Anjali Appadurai wants to engage wider political participation as BC NDP leader, premier

Anjali Appadurai wants government to engage more with grassroots organizations and focus less on private interests if elected leader of the BC NDP. 

Appadurai joined the BC NDP leadership race after David Eby, MLA for UBC and West Point Grey and former attorney general and minister responsible for housing, announced his bid to replace departing leader and BC Premier John Horgan. Eby is the presumed front runner with the support of many high-profile MLAs. Appadurai ran as a federal NDP candidate in the Vancouver-Granville riding in 2021, losing narrowly to Liberal Taleeb Noorhmohamed. 

In an interview with The Ubyssey, Appadurai criticized what she saw as an “austerity type of approach to public wellness” that BC governments have taken by not investing enough in a public safety net to address crises. 

A central theme of her platform is moving away from private interests on issues like health care, housing and the climate crisis. 

“When you create a system that produces private interest, it never produces good outcomes for the people who need those systems the most,” she said.  

Appadurai said a key factor in her decision to run was not seeing the government planning to "tackle the climate crisis at scale." She has worked as a climate advocate in international and Canadian organizations.

If elected leader, Appadurai said she would work to gain grassroots policy input beyond the traditional party structure, which would include engagement with youth-led groups.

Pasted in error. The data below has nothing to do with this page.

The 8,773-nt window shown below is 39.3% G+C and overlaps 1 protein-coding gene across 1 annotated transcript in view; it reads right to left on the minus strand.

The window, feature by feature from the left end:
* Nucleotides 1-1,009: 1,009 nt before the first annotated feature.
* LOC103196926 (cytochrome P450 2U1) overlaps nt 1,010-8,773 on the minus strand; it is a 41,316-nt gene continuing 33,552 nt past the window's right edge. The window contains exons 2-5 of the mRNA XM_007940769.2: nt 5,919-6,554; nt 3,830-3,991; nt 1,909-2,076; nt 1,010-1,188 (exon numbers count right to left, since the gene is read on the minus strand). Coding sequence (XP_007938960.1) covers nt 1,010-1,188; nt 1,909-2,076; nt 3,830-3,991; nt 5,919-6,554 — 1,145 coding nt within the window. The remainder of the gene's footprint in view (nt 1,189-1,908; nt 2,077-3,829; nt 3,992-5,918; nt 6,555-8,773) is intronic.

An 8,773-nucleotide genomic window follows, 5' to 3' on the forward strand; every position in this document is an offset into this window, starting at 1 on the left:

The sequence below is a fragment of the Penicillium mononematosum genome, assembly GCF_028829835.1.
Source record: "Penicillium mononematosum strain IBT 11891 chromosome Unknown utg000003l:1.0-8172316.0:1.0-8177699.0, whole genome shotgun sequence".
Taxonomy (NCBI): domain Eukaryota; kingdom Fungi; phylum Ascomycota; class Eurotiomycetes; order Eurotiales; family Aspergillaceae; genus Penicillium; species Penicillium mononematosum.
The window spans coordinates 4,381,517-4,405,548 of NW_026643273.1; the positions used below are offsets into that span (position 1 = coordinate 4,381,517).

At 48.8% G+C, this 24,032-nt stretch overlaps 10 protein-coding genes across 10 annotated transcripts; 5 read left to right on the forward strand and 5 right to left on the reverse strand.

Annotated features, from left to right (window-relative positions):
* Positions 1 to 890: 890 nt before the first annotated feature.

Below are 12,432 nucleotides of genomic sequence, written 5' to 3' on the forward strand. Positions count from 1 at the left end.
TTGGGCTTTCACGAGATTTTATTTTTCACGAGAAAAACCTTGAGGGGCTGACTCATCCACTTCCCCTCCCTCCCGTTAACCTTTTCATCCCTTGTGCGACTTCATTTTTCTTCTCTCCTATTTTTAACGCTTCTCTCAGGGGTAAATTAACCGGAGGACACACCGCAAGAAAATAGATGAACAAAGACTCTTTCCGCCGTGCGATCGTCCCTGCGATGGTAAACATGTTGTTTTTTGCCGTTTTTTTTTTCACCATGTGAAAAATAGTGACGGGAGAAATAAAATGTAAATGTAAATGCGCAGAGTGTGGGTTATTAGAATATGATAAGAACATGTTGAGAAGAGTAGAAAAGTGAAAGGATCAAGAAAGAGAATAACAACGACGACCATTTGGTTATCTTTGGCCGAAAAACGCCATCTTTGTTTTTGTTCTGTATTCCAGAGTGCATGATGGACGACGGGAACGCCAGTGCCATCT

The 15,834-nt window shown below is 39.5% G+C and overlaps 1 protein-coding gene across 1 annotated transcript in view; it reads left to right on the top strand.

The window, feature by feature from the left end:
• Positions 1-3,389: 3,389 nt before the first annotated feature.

“We need to restructure our democracy so that there’s more participation from social movements … young people are a huge piece of that, especially when it comes to climate issues,” she said.   

To tackle the toxic drug crisis, Appadurai said a safe supply is an essential first step. She said current safe supply programs are “nowhere near adequate.” 

Once safe supply is in place, she said student groups have a role to play in supporting those struggling with substance use by engaging community members, particularly those in the Downtown Eastside (DTES). 

“There is so much potential for community activity, for events and for things that bring the community together … that sends a signal that [DTES residents] haven’t just been abandoned.” 

On affordability of higher education, Appadurai believes the current system needs reform to better serve students. While she did not cite any specific policies she would change, she said her end goal would be universal, free public education. 

There is a review currently underway examining how the province funds universities, which some have called a potential step to improving affordability. 

“I believe that our policy direction on [education] should always be moving towards that, towards as low barrier as we can achieve … It’s a huge issue that tuition costs are going up the way they are,” she said. 

On September 8, the BC NPD announced Appadurai was under investigation for a possible breach of the BC Election Act after appearing on an Instagram live where Atiya Jaffar offered to pay for others' NDP membership fees. Appadurai said Jaffar misspoke and that she is cooperating with the investigation.

BC NDP members can vote in the leadership election starting November 13.